By John David Thacker and Annette Brill Bergstresser
ELKHART, Indiana (Anabaptist Mennonite Biblical Seminary) — Cyneatha Millsaps, M.Div., told the 21 candidates for graduation at Anabaptist Mennonite Biblical Seminary‘s (AMBS) May 1 commencement service “not to take anything for granted in this challenging world — to assume nothing.”
Around 60 people attended the service in person in the Elkhart, Indiana, seminary’s Chapel of the Sermon on the Mount; attendance was limited to follow Elkhart County COVID-19 safety guidelines, and nearly 100 percent of the graduates, faculty and guests were fully vaccinated. People on more than 100 devices from Europe and North and South America viewed the event via livestream.
In her address, Millsaps drew upon the story of Peter (a disciple of Jesus and a Jew) and Cornelius (a Gentile) in Acts 10, noting that while the passage is often titled ‘The conversion of Cornelius,’ “it is much more a conversion of Peter — that is, in his attitude and his opinion towards the Gentiles.”
“Our Scripture passage today shows us that it doesn’t matter how great a pastor or a leader you become, you can miss the mark,” said Millsaps, a 2008 AMBS graduate who serves as executive director of Mennonite Women USA, co-pastor of Prairie Street Mennonite Church in Elkhart, and chair of the Board of Directors of the new Tolson Center for Community Excellence in Elkhart.
“The church today is stuck, deciding who is clean and unclean,” she said. “For the new leaders, please do not let the systems, traditions and people cause you to miss the people of God.”
Millsaps explained that Peter was so fixated on what he thought he knew that he could no longer see what was possible, adding, “Four-part harmony is great, but you may be called to gospel rap.”
Noting that God prepared both Peter and Cornelius for their meeting, she encouraged the candidates to be prepared to encounter other God-seekers in surprising ways and to watch for what God is doing in the world around them.
“My warning to you is to enter into your new call not trying to be what the people of the church already know and believe, but to enter into the world of Cornelius — looking for people eager to learn, live and worship,” she said. “Spend as much time as you can asking God to show you which way you should go.”
Millsaps drew parallels between Peter’s encounter with the Gentiles and today’s context. Over the last 20 years, she said, the church has been focusing on its dwindling numbers. People have embraced spirituality but avoided religion. People who have been traumatized by the church have fled it.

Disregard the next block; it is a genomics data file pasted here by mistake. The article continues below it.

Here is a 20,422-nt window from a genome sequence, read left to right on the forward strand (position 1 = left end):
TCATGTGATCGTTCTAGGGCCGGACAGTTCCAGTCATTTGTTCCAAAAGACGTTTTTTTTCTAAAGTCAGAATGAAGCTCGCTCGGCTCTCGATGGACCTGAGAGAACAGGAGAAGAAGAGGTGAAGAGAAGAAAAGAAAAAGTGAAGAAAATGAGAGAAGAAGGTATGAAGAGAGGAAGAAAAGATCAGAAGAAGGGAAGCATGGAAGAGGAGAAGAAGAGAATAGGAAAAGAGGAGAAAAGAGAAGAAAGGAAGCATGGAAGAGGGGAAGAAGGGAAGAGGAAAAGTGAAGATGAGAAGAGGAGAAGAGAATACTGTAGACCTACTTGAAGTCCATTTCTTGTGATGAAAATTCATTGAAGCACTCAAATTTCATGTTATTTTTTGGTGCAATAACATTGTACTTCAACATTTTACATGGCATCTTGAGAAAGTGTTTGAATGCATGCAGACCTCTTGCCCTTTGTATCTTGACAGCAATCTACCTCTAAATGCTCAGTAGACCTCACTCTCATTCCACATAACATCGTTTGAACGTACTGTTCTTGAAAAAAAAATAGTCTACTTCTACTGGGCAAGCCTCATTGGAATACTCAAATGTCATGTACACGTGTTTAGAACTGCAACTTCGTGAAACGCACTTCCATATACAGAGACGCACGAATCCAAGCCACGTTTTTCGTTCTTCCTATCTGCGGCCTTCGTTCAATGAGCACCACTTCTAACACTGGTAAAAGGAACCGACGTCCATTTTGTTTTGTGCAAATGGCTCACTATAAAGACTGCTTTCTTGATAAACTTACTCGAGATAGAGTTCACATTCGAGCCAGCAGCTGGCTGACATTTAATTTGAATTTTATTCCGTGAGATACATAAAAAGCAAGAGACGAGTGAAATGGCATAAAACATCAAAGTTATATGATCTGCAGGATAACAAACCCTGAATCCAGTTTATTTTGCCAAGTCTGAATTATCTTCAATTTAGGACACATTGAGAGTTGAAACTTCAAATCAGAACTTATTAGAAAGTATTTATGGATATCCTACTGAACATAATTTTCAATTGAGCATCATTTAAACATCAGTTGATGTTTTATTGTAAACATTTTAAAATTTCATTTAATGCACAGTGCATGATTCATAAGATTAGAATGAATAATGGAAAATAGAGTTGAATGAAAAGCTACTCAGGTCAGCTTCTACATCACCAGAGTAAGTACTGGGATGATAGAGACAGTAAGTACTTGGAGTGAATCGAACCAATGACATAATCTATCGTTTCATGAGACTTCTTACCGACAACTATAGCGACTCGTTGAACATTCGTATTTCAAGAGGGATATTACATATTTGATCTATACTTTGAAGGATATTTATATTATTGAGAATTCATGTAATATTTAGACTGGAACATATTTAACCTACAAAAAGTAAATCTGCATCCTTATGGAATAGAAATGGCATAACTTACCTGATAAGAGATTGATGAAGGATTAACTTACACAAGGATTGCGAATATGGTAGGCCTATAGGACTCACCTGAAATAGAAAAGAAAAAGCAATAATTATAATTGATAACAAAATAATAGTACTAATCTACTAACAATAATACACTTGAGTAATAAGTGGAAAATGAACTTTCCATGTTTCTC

“You are about to meet those new Gentiles: two generations of unchurched or barely churched people —people God has been watching and preparing for the last 20 or 30 years,” she said. She urged the candidates to “focus on the people of God” — on their journey; their desire to connect with God and others; and on “the love and grace and mercy found in Jesus Christ.”
After the graduates received their degrees and certificates, Jamie Pitts, Ph.D., associate professor of Anabaptist studies, charged them to lead in the tradition of Ursula Jost, a 16th-century Anabaptist and prophet: being captivated by God’s beauty and open to having their imaginations enlarged by God’s Spirit and Word; preaching that God is on the side of the oppressed; retaining steadfast trust in God; and “pursuing communities of creativity and hope rather than of violence and toil.”
“My charge to you is that you would get your hands dirty in the soil of God’s good earth, and with holy dirt in hand, that you would disrupt the powers that capture creation’s abundance, so that all might partake of God’s blessings and give God the highest thanks and praise,” he said.
Rachel Miller Jacobs, D.Min., associate professor of congregational formation, offered the blessing prayer, thanking God for the graduates, the gift they have been to the AMBS community, their accomplishments and future ministries; entrusting each graduate to God’s care; and praying that God would whisper to them every day, “You are my beloved. In you I am well pleased.”
Following the service, an in-person reception following COVID-19 safety protocols was held outdoors in the AMBS courtyard for the seminary community, the graduates and their guests.
The 2021 graduating class
Of the 21 graduates honored during the commencement service, 15 earned a Master of Divinity; two earned a Master of Arts in Christian Formation; and two earned a Master of Arts: Theology and Peace Studies. Two students received a Graduate Certificate in Theological Studies.
The graduating class comprised 13 men and eight women from seven countries — Argentina, Canada, Chile, Ethiopia, France, India and the United States — on five continents. Eight of the graduates completed at least part of their seminary studies at a distance through the Master of Divinity Connect program or the Graduate Certificate.
Eleven of the graduates are serving in pastoral ministry roles or are seeking pastoral assignments; three are discerning future options for ministry, mission or service work; four plan to be involved with education or research; two are engaged in social work; two plan to pursue further studies or training; and one is serving a church agency.
Nine of the graduates are members of Mennonite Church USA; one is from Mennonite Church Canada; and five graduates are from Mennonite denominations around the world. Three graduates are from the United Methodist or Wesleyan tradition; one is from the Evangelical Free Church of America; and two are from nondenominational churches.
Mennonite colleges and universities with graduates in AMBS’s Class of 2021 include Bethel College (Kansas), Bluffton University, Eastern Mennonite University, Goshen College, Hesston College and Meserete Kristos College.
A recording of the commencement service is available at ambs.edu/commencement.
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